David Cameron could lead this charge and I suspect he will have a great deal of support, certainly from the public and most likely from the LibDems and a few Labour backbenchers. Or, he could let the opportunity pass by and be picked up by Nick Clegg. For as sure as night follows day, there will be a massive public backlash when it starts to sink in just how many of our rights have been sacrificed in a fight against terrorism, something, incidentally that this country has faced for most of its existence.

If as a consequence of the Damian Green affair members of parliament only seek an exemption for MP’s, then I think the public will have a very good idea who our elected members look out for and it would most certainly not be us. They could be reminded of this at the ballot box assuming we manage to retain that right. Don’t laugh, it could happen, just look at our ruling elite!

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Welcome to Big Brother Britain

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Well all is not as it seems. This is not a sign in the arrivals hall at Heathrow, although it probably should be, instead it is a big welcome to the new political blog Big Brother Britain & Civil Liberties. The initiative of the author of Power to the People, with contributions from David Davis, it is destined to become a leading site for resisting and highlighting attempts by the Labour government to do away with our long held and highly prized civil liberties.

There are quite a few blogs that deal with civil liberty issues and political blogs that touch on so called Big Brother issues, however, this particular blog is intended, as I understand it, to bring all of these topic under a single umbrella. The author has made it clear that he is keen to have as many people as possible contributing posts and comments in order that it can quickly become an authorative reference site and be used as a campaigning blog.

I have agreed to write posts for the Big Brother Britain blog and I would urge others to offer similar tangible support. Together with the RESIST initiative introduced by Shrewd Mammal, there is a real opportunity for some momentum if people with similar concerns get behind this initiative and support, contribute to and visit the blog.

Big Brother Britain by Stealth

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Proof, if any were needed, that this Labour government will bring in ID cards by any means necessary was provided by a recent statement given by Home Office Minister, Meg Hillier at the Biometrics Conference.

She was quoted as saying that there was “nothing to stop” drivers’ licences or other documents from being designated to work as ID cards and went on to say “In time it is possible to designate the driving licence or other documents to be counted as an ID card.” The only conciliatory note in her comments was that there were no plans to do so before 2012. Cold comfort for those who believe, as I do, that this Labour government is simply obsessed with gaining more and more control over the views, activities, intentions and minds of the electorate.

As Cornelius Tacitus, senator and historian of the Roman Empire was quoted as saying “In a free society, the rights and laws protect the individual from the government. In a dictatorship, the rights and laws protect the government from the people. The more corrupt the state, the more numerous the laws.”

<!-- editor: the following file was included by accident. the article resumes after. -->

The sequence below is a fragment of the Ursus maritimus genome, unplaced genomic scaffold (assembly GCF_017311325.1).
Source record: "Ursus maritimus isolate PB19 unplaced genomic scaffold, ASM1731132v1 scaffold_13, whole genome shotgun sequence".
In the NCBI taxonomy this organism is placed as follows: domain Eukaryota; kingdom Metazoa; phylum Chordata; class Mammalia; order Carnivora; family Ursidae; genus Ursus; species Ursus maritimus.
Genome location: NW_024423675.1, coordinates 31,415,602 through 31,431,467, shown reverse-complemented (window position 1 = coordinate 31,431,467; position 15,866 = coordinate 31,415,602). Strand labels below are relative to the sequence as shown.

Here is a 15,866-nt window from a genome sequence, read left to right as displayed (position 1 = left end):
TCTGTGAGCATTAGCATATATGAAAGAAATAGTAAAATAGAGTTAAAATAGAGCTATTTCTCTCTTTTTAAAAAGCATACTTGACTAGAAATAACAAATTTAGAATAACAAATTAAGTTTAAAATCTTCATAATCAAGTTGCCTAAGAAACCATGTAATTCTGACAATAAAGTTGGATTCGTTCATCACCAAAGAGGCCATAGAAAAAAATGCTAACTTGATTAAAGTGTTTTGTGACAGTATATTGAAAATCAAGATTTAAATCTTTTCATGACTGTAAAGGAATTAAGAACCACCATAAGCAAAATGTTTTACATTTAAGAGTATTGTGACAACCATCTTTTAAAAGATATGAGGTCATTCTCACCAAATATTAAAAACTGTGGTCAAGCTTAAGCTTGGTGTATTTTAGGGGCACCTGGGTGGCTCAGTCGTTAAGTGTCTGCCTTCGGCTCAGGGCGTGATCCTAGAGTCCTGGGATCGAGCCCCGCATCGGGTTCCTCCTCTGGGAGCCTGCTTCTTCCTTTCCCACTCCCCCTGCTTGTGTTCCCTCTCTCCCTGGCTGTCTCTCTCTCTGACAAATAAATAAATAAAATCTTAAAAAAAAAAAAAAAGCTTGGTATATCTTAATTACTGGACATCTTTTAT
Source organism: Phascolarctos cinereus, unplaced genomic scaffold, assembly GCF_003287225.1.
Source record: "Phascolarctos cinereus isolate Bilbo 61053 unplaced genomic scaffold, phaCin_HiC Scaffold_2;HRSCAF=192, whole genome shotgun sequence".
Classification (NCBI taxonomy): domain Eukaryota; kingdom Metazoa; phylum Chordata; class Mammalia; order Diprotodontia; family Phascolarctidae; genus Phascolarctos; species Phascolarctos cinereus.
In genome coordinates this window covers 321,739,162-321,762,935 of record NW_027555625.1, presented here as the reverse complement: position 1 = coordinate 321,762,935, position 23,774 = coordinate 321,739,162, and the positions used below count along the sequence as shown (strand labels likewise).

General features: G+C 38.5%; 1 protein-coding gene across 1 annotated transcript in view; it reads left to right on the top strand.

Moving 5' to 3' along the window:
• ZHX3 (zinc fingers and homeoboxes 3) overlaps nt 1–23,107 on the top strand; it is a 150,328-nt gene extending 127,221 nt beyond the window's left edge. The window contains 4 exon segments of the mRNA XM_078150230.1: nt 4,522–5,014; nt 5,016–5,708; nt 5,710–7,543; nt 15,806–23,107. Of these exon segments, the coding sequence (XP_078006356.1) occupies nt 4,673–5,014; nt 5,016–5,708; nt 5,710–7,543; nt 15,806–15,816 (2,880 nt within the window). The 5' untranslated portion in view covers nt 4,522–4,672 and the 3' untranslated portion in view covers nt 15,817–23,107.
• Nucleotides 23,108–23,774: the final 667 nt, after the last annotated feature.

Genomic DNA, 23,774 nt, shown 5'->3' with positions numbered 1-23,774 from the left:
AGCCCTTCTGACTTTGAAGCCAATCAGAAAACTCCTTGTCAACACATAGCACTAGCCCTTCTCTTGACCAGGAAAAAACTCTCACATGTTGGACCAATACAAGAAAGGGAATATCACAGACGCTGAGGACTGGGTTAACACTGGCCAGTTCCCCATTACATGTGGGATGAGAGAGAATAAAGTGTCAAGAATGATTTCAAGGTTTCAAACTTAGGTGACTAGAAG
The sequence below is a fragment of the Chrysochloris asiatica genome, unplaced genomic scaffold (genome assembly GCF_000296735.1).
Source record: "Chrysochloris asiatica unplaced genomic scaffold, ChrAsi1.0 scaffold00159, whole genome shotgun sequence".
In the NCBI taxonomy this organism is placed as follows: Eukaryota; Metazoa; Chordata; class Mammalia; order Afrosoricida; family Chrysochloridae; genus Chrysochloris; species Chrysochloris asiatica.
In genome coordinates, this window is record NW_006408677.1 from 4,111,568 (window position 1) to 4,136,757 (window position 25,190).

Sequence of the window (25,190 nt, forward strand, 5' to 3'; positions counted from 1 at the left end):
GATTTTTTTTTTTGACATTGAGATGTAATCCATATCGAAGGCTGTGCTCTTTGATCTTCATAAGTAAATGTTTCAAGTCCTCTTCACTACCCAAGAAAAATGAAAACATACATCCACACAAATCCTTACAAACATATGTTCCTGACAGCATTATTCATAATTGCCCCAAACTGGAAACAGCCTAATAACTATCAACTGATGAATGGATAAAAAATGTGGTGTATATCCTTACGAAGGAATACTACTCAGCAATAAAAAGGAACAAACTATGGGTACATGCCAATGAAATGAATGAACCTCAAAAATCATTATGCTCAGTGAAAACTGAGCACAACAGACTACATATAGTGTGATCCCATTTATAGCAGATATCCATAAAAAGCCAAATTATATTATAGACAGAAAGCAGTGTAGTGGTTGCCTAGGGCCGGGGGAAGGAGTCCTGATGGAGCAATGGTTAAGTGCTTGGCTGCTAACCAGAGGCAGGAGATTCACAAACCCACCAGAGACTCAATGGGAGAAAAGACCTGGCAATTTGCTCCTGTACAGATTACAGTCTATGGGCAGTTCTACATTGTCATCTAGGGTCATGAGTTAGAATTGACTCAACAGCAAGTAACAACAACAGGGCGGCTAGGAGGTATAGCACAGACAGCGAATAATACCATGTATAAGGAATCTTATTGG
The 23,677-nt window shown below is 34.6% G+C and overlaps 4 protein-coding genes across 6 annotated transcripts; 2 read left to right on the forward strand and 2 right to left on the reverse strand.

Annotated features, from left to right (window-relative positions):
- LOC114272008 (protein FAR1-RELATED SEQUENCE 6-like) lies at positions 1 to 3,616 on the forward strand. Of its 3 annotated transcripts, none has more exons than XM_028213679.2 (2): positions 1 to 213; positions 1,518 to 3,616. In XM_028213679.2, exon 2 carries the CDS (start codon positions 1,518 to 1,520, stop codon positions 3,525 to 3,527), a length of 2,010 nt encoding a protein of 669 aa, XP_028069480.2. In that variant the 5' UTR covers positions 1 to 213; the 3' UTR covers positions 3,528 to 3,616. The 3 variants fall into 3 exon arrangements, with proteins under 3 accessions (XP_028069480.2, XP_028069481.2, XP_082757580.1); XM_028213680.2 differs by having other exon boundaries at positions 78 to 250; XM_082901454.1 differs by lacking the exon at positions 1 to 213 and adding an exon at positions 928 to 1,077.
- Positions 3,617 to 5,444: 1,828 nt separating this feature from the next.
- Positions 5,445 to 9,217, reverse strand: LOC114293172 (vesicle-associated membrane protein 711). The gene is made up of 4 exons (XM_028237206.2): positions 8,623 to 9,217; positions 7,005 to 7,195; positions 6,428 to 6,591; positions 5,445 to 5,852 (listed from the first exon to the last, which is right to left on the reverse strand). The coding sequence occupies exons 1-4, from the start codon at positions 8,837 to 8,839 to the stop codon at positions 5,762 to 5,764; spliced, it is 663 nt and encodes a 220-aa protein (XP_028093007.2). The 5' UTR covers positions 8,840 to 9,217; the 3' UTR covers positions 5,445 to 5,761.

Hillier explained that once an ID Card system was in place, it would be used for proof of age, criminal records bureau checks, for bank loan applications, for employers, as well as maternity allowances, tax returns, TV licences and incapacity or unemployment benefit claims. Of course, we all know that this will also include biometric data.

Under the Identity Card Act 2006, the Home Secretary can designate documents that will require anybody applying for them to be placed on the National Identity Register (NIR), the backbone of the ID card scheme. In other words, they could refuse to issue, for example, passports, drivers licenses and so on, unless, or until we agree to join the National Identity Register. This, presumably is designed, to counteract the growing movement of disobedience, where people are signing a pledge not to do anything to support the introduction of identity cards.

Phil Booth, national co-ordinator for pressure group NO2ID, said: “It is clearly a compulsory scheme if in order to continue driving, travelling abroad or get a loan you have to be registered on the scheme“.  He added that “it is coercion up to the point of compulsion.”

Add this database, with the Big Brother Database, monitoring all forms of communications, mobile calls, text messages, email and internet browsing, together with the children’s database, ContactPoint and the mobile phone register, added to vehicle tracking through ANPR (Automatic Number Plate Recognition), 4.2m CCTV cameras and a National Health Database that will hold all of our medical records for our lifetime and you really start to get a picture of just how much control this government wants overs its citizens. We need to ask ourselves why, what are they so afraid of? It cannot be to protect us against terrorism, because lets face it, for 100’s of years, this country has been under threat from outside influences, yet we have survived and prospered, without this level of state intelligence and policing.